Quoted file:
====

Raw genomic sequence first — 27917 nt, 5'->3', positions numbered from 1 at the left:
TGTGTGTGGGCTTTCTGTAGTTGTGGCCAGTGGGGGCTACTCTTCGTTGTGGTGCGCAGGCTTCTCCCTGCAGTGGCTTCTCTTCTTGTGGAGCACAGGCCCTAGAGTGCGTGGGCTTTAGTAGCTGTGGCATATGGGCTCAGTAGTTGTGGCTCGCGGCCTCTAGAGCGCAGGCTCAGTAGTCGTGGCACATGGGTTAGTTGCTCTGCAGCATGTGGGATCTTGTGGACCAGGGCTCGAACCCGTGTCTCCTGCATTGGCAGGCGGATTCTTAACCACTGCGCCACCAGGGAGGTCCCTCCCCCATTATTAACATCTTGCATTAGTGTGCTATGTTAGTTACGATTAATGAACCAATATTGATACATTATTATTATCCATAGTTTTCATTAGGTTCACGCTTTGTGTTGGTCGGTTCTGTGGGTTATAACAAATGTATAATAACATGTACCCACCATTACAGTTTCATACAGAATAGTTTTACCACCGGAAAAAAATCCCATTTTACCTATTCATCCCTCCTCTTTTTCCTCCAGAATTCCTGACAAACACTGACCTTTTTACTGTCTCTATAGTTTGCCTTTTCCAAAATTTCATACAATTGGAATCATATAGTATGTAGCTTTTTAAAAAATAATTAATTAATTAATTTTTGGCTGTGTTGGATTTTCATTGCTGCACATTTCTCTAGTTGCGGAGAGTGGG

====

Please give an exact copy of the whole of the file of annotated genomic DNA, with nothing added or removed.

Raw genomic sequence first — 27917 nt, 5'->3', positions numbered from 1 at the left:
TGTGTGTGGGCTTTCTGTAGTTGTGGCCAGTGGGGGCTACTCTTCGTTGTGGTGCGCAGGCTTCTCCCTGCAGTGGCTTCTCTTCTTGTGGAGCACAGGCCCTAGAGTGCGTGGGCTTTAGTAGCTGTGGCATATGGGCTCAGTAGTTGTGGCTCGCGGCCTCTAGAGCGCAGGCTCAGTAGTCGTGGCACATGGGTTAGTTGCTCTGCAGCATGTGGGATCTTGTGGACCAGGGCTCGAACCCGTGTCTCCTGCATTGGCAGGCGGATTCTTAACCACTGCGCCACCAGGGAGGTCCCTCCCCCATTATTAACATCTTGCATTAGTGTGCTATGTTAGTTACGATTAATGAACCAATATTGATACATTATTATTATCCATAGTTTTCATTAGGTTCACGCTTTGTGTTGGTCGGTTCTGTGGGTTATAACAAATGTATAATAACATGTACCCACCATTACAGTTTCATACAGAATAGTTTTACCACCGGAAAAAAATCCCATTTTACCTATTCATCCCTCCTCTTTTTCCTCCAGAATTCCTGACAAACACTGACCTTTTTACTGTCTCTATAGTTTGCCTTTTCCAAAATTTCATACAATTGGAATCATATAGTATGTAGCTTTTTAAAAAATAATTAATTAATTAATTTTTGGCTGTGTTGGATTTTCATTGCTGCACATTTCTCTAGTTGCGGAGAGTGGG